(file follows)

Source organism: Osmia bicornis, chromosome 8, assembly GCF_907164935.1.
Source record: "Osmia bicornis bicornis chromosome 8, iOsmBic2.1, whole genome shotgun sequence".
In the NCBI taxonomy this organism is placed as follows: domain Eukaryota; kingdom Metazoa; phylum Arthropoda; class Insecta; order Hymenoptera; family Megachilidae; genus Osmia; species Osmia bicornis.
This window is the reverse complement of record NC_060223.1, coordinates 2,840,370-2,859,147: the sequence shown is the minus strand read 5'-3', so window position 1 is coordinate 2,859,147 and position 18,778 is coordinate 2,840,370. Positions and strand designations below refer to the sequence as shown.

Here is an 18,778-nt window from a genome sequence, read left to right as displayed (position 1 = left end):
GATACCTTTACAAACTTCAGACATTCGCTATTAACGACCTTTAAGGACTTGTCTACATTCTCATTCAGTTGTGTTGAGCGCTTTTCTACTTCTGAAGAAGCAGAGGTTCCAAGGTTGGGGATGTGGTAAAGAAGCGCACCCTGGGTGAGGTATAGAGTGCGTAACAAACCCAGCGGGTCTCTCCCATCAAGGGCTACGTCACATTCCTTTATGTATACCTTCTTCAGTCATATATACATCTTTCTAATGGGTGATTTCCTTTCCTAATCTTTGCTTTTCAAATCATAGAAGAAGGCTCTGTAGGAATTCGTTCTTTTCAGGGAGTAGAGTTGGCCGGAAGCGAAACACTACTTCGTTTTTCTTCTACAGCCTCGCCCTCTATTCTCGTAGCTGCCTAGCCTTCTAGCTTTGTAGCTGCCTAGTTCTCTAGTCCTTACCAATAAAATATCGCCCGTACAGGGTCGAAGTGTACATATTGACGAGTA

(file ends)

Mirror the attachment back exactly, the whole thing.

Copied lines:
Source organism: Osmia bicornis, chromosome 8, assembly GCF_907164935.1.
Source record: "Osmia bicornis bicornis chromosome 8, iOsmBic2.1, whole genome shotgun sequence".
In the NCBI taxonomy this organism is placed as follows: domain Eukaryota; kingdom Metazoa; phylum Arthropoda; class Insecta; order Hymenoptera; family Megachilidae; genus Osmia; species Osmia bicornis.
This window is the reverse complement of record NC_060223.1, coordinates 2,840,370-2,859,147: the sequence shown is the minus strand read 5'-3', so window position 1 is coordinate 2,859,147 and position 18,778 is coordinate 2,840,370. Positions and strand designations below refer to the sequence as shown.

Here is an 18,778-nt window from a genome sequence, read left to right as displayed (position 1 = left end):
GATACCTTTACAAACTTCAGACATTCGCTATTAACGACCTTTAAGGACTTGTCTACATTCTCATTCAGTTGTGTTGAGCGCTTTTCTACTTCTGAAGAAGCAGAGGTTCCAAGGTTGGGGATGTGGTAAAGAAGCGCACCCTGGGTGAGGTATAGAGTGCGTAACAAACCCAGCGGGTCTCTCCCATCAAGGGCTACGTCACATTCCTTTATGTATACCTTCTTCAGTCATATATACATCTTTCTAATGGGTGATTTCCTTTCCTAATCTTTGCTTTTCAAATCATAGAAGAAGGCTCTGTAGGAATTCGTTCTTTTCAGGGAGTAGAGTTGGCCGGAAGCGAAACACTACTTCGTTTTTCTTCTACAGCCTCGCCCTCTATTCTCGTAGCTGCCTAGCCTTCTAGCTTTGTAGCTGCCTAGTTCTCTAGTCCTTACCAATAAAATATCGCCCGTACAGGGTCGAAGTGTACATATTGACGAGTA